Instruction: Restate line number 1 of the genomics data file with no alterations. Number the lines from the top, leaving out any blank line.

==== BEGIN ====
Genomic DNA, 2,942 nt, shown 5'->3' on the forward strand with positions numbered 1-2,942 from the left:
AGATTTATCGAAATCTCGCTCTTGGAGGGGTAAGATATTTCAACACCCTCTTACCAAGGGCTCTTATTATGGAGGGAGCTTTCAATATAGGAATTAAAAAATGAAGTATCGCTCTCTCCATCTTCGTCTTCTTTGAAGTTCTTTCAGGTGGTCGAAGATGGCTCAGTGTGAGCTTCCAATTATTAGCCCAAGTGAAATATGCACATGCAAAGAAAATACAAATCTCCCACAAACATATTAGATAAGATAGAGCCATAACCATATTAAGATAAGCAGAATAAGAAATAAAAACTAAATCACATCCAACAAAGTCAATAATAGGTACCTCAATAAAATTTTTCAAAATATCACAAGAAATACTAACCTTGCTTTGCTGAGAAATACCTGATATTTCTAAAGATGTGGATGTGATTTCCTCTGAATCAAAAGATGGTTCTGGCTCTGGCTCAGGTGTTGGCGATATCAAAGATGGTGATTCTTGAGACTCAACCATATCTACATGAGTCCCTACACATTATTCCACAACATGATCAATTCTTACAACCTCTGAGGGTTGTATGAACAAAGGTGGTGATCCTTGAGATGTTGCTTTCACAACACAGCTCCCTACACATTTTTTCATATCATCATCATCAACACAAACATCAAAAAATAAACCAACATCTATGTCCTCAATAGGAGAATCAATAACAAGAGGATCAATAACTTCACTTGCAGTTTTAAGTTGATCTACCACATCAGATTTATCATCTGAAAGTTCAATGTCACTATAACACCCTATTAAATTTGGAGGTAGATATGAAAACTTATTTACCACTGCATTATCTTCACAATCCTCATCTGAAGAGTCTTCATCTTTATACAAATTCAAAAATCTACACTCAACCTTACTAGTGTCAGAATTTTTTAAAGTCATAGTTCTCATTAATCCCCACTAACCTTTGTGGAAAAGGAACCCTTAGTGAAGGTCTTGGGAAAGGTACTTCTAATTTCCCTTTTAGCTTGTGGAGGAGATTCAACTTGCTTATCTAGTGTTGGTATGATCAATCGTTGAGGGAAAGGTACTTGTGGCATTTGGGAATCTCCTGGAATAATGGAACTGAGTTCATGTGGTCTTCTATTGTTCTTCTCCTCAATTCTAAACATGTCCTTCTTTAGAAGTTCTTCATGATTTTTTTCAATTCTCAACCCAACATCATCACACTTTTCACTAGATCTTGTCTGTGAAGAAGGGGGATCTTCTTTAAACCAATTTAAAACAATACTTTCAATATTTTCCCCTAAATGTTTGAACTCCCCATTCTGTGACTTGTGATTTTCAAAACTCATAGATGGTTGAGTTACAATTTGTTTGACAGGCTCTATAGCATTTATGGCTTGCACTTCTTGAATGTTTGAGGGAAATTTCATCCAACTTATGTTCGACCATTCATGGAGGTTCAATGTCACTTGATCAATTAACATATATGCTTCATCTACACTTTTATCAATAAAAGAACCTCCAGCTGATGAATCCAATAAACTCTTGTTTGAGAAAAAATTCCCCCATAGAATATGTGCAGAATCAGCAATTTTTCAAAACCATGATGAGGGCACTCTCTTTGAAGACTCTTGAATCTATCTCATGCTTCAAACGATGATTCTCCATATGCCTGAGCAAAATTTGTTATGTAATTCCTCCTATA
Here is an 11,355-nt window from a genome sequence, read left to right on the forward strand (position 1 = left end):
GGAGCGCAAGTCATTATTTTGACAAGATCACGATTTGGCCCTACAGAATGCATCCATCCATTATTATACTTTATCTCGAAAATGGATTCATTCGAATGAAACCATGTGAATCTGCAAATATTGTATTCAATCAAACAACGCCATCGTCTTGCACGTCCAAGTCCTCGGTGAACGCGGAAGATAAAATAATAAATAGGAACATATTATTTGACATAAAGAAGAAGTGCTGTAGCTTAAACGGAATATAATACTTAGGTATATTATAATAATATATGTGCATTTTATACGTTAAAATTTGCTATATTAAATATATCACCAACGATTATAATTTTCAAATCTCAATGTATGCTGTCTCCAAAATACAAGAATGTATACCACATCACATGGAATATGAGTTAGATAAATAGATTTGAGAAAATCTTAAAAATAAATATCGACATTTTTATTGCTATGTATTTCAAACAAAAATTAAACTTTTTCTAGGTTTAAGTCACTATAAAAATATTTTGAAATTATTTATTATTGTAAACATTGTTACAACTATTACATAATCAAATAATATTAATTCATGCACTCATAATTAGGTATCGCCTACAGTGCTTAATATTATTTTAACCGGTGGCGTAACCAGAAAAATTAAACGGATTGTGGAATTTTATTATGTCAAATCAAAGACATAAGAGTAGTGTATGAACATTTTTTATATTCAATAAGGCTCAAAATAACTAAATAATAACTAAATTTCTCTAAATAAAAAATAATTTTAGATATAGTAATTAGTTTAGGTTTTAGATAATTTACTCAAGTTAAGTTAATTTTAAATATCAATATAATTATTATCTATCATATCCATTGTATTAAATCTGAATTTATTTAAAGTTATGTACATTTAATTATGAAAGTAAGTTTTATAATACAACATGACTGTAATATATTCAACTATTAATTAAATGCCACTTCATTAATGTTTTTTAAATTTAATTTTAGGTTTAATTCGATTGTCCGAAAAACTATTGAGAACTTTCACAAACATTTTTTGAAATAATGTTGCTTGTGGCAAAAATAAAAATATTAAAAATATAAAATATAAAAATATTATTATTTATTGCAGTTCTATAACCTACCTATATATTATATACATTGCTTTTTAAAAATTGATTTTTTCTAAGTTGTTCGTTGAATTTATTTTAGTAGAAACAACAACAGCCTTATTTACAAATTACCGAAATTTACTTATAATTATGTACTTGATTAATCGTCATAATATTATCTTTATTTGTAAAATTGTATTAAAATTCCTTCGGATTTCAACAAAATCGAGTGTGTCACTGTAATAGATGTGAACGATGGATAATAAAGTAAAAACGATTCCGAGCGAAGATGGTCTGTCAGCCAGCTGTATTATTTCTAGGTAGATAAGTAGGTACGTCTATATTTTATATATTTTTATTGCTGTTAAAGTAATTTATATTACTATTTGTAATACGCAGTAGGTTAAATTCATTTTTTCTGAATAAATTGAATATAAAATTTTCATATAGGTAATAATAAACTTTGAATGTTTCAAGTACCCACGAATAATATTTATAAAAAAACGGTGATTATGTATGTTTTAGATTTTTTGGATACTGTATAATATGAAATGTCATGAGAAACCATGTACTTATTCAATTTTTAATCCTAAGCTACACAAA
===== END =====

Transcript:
Genomic DNA, 2,942 nt, shown 5'->3' on the forward strand with positions numbered 1-2,942 from the left: